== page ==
Long-awaited EV stablemate to the Leaf is finally here, and the wait was worth it.
Was it worth the wait? That’s the big question surrounding the Nissan Ariya, the Japanese automaker’s all-electric crossover that was launched today during a virtual event at the Nissan Pavilion in Yokohama.
Along with Tesla Motors, Nissan has been at the forefront of the global, decade-long EV charge with its affordable Leaf model, which as of this writing is closing in on the half-a-million sold mark. For fans of that model, and the automaker itself, it’s been a long wait for the next Nissan EV.
Nissan’s first all-electric CUV has arrived and while it will still be some months before we get the opportunity to drive the Ariya, the specs that were released today, along with a few dozen exterior and interior images, are very encouraging indeed.
Here’s what we do know:
The Ariya will be available in either front-wheel or all-wheel-drive configurations and will come with two battery choices: a standard 65 kWh with an output of 160 kW (215 horsepower), torque of 221 lbs.-ft and a full-charge range of 321 kilometres; and a long-range 90 kWh pack with an output of 290 kW (389 hp), torque of 443 lbs.-ft and a range of 482 km (ranges are preliminary Nissan estimates). Each battery pack is available in either the two-wheel or four-wheel models.
A centrepiece of the Ariya’s drivetrain technology is that all-wheel-drive system, dubbed e-4ORCE. As with the Leaf’s revolutionary e-Pedal system, which introduced the concept of one-pedal driving, this twin electric motor represents a big leap forward for AWD EVs. It is, according to Nissan press notes, “the progeny of the Nissan GT-R’s ATTESA E-TS torque split system.”
The system is designed to apply independent brake control at each of the four wheels to maximize the cornering force generated by each one, in addition to optimizing front and rear torque allocation. All this promises to provide a very direct steering input feel, all the while managing power output and braking performance. And, regenerative torque is distributed to all four wheels.
In addition to having e-Pedal, the Ariya also comes equipped with the latest iteration of Nissan’s advanced driver assistance technology, ProPILOT Assist 2.0. This form of driving assistance, working with a full suite of active safety features, allows for some hands-off driving and hints at that autonomous future we keep being told is coming soon.
There are no such subtle hints to that future when it comes to the Ariya’s cabin, described in press notes as a ‘lounge’ and embracing a design philosophy that Nissan refers to as ‘Timeless Japanese Futurism.’ Looking at the images of the interior, particularly the thin seats and spacious legroom front and rear, the Ariya appears to be the first production vehicle to incorporate the autonomous cockpit we have seen in concept vehicles of the past half-decade.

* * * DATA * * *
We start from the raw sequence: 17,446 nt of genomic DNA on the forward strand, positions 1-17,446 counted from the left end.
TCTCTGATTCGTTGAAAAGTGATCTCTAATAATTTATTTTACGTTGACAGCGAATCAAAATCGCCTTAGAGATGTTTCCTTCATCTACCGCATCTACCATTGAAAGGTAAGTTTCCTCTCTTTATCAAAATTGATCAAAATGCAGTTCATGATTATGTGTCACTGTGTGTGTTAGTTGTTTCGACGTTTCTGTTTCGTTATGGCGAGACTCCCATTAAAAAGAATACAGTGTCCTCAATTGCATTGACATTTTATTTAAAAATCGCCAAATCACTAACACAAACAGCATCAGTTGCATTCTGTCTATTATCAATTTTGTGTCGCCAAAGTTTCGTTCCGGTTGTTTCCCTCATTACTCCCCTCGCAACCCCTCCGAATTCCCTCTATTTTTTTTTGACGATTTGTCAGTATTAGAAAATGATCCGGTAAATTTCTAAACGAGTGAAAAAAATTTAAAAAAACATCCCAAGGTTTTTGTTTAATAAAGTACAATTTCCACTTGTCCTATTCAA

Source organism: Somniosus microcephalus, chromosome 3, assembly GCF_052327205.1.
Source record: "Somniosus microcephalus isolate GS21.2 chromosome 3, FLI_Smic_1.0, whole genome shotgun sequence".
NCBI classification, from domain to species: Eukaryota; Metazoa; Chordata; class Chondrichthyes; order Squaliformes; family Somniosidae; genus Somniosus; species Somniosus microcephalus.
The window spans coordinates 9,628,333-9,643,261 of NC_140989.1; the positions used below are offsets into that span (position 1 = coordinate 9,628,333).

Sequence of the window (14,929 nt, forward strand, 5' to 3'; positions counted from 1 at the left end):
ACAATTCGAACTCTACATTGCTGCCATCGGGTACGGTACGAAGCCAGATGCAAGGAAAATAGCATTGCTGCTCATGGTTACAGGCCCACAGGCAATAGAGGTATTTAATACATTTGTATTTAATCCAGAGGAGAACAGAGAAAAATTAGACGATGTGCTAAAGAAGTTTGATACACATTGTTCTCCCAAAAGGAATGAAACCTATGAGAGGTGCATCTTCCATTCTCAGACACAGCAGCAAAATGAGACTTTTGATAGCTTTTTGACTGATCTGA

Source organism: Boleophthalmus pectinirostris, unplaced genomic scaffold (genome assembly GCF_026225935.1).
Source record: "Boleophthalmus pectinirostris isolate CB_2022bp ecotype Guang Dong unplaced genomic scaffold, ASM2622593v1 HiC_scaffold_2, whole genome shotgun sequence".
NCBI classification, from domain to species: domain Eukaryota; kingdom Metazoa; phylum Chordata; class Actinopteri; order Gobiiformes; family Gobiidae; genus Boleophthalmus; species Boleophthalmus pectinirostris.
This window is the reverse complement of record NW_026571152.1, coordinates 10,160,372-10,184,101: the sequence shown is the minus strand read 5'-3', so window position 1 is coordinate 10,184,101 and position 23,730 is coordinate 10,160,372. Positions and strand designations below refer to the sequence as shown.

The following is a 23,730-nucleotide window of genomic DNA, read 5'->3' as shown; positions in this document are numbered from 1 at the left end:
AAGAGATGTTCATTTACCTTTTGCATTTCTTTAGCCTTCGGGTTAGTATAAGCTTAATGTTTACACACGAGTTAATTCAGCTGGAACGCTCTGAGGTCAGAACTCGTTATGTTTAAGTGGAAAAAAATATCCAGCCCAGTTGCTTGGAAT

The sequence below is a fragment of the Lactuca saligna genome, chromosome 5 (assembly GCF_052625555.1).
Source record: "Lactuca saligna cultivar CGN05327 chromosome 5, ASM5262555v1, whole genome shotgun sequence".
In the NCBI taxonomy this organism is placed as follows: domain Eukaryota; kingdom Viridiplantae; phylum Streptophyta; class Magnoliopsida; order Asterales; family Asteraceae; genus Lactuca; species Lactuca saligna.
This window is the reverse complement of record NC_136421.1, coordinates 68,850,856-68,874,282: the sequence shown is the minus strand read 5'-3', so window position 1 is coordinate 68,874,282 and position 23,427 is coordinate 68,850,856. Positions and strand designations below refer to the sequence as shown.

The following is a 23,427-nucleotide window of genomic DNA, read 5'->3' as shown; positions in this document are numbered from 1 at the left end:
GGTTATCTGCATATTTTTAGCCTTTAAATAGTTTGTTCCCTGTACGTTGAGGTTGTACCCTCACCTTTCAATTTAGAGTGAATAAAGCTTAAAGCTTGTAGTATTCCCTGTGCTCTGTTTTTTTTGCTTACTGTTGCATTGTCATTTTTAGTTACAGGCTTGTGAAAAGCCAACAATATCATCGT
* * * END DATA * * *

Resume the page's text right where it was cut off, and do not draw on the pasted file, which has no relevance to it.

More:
The Ariya’s all-new EV platform — called the Alliance CMF-EV — allows for a flat and open floor, and designers took full advantage, even moving all the climate control components that are typically located by the front occupants’ feet to the empty space in the crossover’s front hood.
To enhance that sense of minimalism, the Ariya’s instrument panels are devoid of buttons and switches. Instead, capacitive haptic switches allow for the same mechanical feel by vibrating when touched. And the two horizontal display screens running across three-quarters of the dashboard complete that futuristic, yet very functional, feel. Another nod to our possible autonomous future is a centre storage box and foldout tray that provides room for a laptop, or a meal.
The adjustable centre console can be moved to suit the driving conditions — from ‘I’m in full control’ mode to ‘stop-and-go one-pedal’ mode – and features a small, fit-in-your-palm shifter and haptic drive mode controls.
Which brings us to the exterior, which isn’t that too far removed from crossover design in 2020, but still with enough interesting nuances to tell you something is different about this vehicle. Most notable is the front grille featuring a shield that incorporates a 3D traditional Japanese kumiko pattern. It’s not just for show though, as it provides a stylish cover for sensors used for driver assistance functions. Thin LED headlamps feature four 20mm mini-projectors and are arranged in Nissan’s V-motion design language, albeit a new, EV-inspired one. Likewise, the rear of the Ariya gets some special treatment, including a one-piece light blade that gives a blackout effect when in park and a consistent red illumination when in use, day or night.
Ariya is offered with six two-tone exterior paint combinations, each sporting a black roof, and three full-body colours.
Pricing has yet to be released, and it’s expected to go on sale in Canada in the latter part of 2021.